It’s the Friday before a major holiday and an urgent email hits your inbox. Your client, who has been a dream to work with over the past few months, has a problem.
Two seconds ago you were thinking about kicking your feet back and relaxing, but now your adrenaline is surging. The CEO (who has never been mentioned before now) is finally taking a look at the new site you’ve developed, and the menu is “completely broken.”
Did you actually think the corporate executives were going to look at the new site with a Mac? A dizzying array of questions zip through your mind. “How could this happen? I checked the site on all of the major browsers!” you say to yourself as the world around you spirals.
After some deep breathing exercises and a bit of inquiry, it becomes apparent that the browser in question is Microsoft Edge on Windows 10. To make matters worse, the site wasn’t actually tested on any browsers beyond the boundaries of your Mac devices. You’ve been loyal to Apple for as long as you can remember, but that won’t help now.
Although this story is anecdotal, it’s based on real events that happen to developers every day. Perhaps you will get lucky and only people with the most up-to-date browsers will see your work, but eventually, this approach will catch up with you. Let’s take a look at some ways to mitigate this problem, and perhaps help you sleep a little better at night by knowing that your websites look great for everyone.
But first, one more quick story.
I recently worked on a WebDevStudios (WDS) client project where a date-picker was specified in the design mock-up. I was excited to use an HTML5 input for this and thought it was working pretty well, with the only obvious downside being that I couldn’t add custom styles to every aspect of it. This solution seemed to work great along the way as I developed the site using Chrome on my (ahem) Mac.
But, funny things started happening as I tested other browsers. I found that the date-picker was not displaying correctly in Safari. This came as a surprise to me. As of July 2019, an HTML5 input that I assumed was pretty common is not actually supported by the newest version of Safari, and it was not behaving as expected in a few other browsers, as well.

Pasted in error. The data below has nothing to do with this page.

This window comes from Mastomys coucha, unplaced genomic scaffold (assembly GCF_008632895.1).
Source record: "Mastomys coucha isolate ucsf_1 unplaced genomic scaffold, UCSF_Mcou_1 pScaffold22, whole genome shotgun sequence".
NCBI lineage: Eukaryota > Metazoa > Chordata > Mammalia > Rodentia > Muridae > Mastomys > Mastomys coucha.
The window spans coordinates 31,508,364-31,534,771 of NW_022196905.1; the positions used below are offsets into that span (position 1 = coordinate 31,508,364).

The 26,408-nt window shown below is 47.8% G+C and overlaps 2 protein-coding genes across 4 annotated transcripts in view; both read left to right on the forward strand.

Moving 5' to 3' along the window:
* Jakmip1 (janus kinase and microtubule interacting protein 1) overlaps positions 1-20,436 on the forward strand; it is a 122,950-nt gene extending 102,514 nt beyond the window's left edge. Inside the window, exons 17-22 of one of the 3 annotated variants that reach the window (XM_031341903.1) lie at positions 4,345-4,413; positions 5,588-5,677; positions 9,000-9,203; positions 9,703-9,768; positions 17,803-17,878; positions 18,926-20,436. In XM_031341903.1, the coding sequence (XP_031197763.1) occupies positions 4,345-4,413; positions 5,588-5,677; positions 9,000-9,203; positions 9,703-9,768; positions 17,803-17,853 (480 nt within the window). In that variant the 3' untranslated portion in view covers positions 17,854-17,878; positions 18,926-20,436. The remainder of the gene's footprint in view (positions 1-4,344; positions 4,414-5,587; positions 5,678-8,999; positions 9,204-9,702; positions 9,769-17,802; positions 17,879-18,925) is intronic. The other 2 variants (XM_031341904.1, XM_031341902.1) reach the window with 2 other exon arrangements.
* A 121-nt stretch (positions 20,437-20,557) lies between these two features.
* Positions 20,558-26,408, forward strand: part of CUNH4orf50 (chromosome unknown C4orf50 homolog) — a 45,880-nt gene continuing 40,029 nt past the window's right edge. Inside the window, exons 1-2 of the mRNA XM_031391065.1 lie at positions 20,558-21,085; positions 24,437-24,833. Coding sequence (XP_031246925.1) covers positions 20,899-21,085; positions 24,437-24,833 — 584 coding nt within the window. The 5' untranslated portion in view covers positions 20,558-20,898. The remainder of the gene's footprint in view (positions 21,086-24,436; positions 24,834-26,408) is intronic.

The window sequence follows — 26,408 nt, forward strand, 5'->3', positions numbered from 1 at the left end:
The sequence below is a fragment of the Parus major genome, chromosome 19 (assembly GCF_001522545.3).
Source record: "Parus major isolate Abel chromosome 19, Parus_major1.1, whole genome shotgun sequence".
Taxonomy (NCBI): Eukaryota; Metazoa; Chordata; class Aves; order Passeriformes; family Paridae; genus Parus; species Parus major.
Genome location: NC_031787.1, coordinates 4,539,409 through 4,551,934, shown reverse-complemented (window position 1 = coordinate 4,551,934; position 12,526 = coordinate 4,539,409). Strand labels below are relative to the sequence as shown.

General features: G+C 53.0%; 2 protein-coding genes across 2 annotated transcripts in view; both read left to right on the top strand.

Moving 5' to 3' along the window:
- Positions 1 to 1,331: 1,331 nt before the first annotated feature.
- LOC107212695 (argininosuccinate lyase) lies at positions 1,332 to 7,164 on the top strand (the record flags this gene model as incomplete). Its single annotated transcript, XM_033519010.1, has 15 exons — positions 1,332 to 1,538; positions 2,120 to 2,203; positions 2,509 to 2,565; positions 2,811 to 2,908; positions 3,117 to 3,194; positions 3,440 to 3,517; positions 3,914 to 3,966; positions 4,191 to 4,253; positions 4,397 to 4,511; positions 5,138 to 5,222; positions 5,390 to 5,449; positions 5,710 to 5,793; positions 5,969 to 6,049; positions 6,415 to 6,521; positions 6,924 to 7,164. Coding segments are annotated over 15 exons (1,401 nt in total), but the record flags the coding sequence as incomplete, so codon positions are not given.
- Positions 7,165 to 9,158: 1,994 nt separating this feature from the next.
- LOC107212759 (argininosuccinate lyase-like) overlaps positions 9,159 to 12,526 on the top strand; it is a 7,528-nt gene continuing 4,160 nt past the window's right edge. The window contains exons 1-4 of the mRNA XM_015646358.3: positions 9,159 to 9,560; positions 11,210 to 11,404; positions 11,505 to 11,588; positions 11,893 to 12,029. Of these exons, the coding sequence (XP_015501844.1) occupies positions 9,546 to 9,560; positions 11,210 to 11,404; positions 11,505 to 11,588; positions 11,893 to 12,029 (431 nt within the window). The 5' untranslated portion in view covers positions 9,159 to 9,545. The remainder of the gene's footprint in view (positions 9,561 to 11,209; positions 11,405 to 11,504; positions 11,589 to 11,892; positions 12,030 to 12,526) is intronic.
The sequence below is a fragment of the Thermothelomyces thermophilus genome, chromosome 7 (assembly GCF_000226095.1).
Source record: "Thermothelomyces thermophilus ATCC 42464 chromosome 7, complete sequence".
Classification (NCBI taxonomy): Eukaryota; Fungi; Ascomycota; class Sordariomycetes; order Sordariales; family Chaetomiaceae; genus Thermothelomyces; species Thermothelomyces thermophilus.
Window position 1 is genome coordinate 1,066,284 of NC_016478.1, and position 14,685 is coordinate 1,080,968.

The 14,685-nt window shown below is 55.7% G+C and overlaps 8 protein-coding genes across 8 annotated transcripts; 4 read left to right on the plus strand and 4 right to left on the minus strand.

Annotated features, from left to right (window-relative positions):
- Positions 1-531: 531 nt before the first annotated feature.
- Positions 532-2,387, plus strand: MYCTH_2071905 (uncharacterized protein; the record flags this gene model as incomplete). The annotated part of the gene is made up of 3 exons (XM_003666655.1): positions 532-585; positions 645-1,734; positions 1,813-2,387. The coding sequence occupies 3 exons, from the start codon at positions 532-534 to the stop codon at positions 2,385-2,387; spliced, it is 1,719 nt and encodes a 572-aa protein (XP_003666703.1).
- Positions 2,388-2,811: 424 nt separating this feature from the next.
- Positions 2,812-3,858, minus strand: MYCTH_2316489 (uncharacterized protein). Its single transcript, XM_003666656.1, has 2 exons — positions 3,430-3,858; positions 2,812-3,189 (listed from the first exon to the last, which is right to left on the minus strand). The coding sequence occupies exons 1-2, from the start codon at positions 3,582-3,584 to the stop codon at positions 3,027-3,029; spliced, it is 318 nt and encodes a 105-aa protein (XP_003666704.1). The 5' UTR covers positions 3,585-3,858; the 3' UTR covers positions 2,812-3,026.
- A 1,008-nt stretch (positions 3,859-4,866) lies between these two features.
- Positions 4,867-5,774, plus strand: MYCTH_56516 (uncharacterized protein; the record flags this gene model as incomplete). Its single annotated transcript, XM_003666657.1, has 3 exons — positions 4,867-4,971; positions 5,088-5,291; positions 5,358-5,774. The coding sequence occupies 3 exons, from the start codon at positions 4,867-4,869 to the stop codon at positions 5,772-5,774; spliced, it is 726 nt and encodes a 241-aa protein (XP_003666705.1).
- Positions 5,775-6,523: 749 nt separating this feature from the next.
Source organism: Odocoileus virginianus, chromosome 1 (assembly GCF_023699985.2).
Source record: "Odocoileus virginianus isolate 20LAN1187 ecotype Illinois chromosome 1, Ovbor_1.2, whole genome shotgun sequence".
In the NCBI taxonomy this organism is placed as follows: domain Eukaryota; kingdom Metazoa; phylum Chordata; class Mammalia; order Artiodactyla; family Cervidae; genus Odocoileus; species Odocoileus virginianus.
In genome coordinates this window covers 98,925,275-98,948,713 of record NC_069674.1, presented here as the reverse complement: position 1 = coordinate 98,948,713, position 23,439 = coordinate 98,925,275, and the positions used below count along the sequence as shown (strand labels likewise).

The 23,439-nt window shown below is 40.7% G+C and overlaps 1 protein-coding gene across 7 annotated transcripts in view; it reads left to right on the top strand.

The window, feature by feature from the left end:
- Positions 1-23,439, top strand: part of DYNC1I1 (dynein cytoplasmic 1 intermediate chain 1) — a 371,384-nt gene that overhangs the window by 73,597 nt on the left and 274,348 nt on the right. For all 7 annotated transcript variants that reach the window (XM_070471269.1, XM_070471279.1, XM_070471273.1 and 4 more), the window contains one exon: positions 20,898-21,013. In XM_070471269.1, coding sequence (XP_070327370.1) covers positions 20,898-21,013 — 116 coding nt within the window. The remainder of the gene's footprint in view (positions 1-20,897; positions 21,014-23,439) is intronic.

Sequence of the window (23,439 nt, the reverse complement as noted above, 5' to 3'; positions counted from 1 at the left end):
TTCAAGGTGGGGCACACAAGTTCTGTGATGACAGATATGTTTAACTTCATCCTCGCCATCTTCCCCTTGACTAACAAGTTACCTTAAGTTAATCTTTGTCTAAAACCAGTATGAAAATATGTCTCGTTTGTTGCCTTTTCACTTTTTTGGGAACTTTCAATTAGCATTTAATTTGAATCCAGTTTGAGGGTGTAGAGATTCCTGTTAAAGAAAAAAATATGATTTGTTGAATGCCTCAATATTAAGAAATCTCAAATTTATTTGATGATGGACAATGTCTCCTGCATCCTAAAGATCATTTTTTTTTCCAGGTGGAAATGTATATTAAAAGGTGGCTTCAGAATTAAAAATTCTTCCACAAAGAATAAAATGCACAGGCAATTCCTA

I expected to see a date picker similar to this:
But instead, this is what I saw in Safari—just a cursor:
If I hadn’t tested with Safari and the other platforms, I wouldn’t have caught this problem. Safari has a 13.5% market share of browsers, so there’s a pretty significant chance someone would have been affected. Ultimately, I used a jQuery library to help supplement the date-picker, and it solved my problem, but without cross-browser testing, this lurking problem may have affected the functionality of the page.
Enter Cross Browser Testing
Situations like the one above can be significantly curtailed with the proper approach. There are two common methods for cross-browser compatibility testing.
The first is to purchase all of the computers and devices required to test applicable browsers. Note that you can use a virtual machine to fill in the gaps if you don’t have all of the operating systems available. One of the major advantages of this approach is speed. If you need to test something, just open up the device and test. But that also means having to obtain and store many tablets, phones, and computers in your work space. It also means keeping them charged and maintained. You’ll probably need to document your tests too, and managing screenshots and videos can be time-consuming.
The second is cloud-based testing. These are testing services, such as CrossBrowserTesting by SmartBear, and BrowserStack, which allow you to enter your site’s URL; then tests are run on actual browsers hosted by the service provider.
There are many pros to this approach. For instance, you don’t need to stockpile computers and devices. You can also automate tests on many browsers at once, saving tons of valuable time. Results of these tests can be shared as links.
Some of the cons include the fact that you’re testing across the internet, so there may be considerable delays compared to having an actual device. Cost is also another factor, but buying all of those necessary devices could quickly eclipse the yearly price of a cloud-based testing service.
Automated testing saves massive amounts of time. Here, I’ve run a quick test of Google. A full-page rendering of the site is now available, as well as a description of layout differences between each type of browser. They’ve even run the site through Google’s own Lighthouse for performance, accessibility and SEO ratings. This set of tests can now be shared through a link.
Live testing allows you to run an actual browser and test out aspects of your page in real time. As you can see, the browser choices are practically endless:
If you’re new to all of this, perhaps start with an online service, and add devices as you feel you need them. Most developers benefit from a hybrid of the two approaches.
At WDS, we emphasize delivering consistent, beautiful experiences for all of our client’s target browsers. To help maintain this quality standard, we use a combination of both cloud-based cross-browser testing and actual devices.
In general, a good philosophy for testing is to test early and test often. If you can catch bugs and issues earlier in your process, then you’ll feel more relaxed and confident about the product you’re delivering. You’ll know that everyone’s experience will be a great one, and you’ll also have a course of action if and when issues do arise. It’s a big world with many browsers, so get out there and make sure they’re all able to display your site in its best light.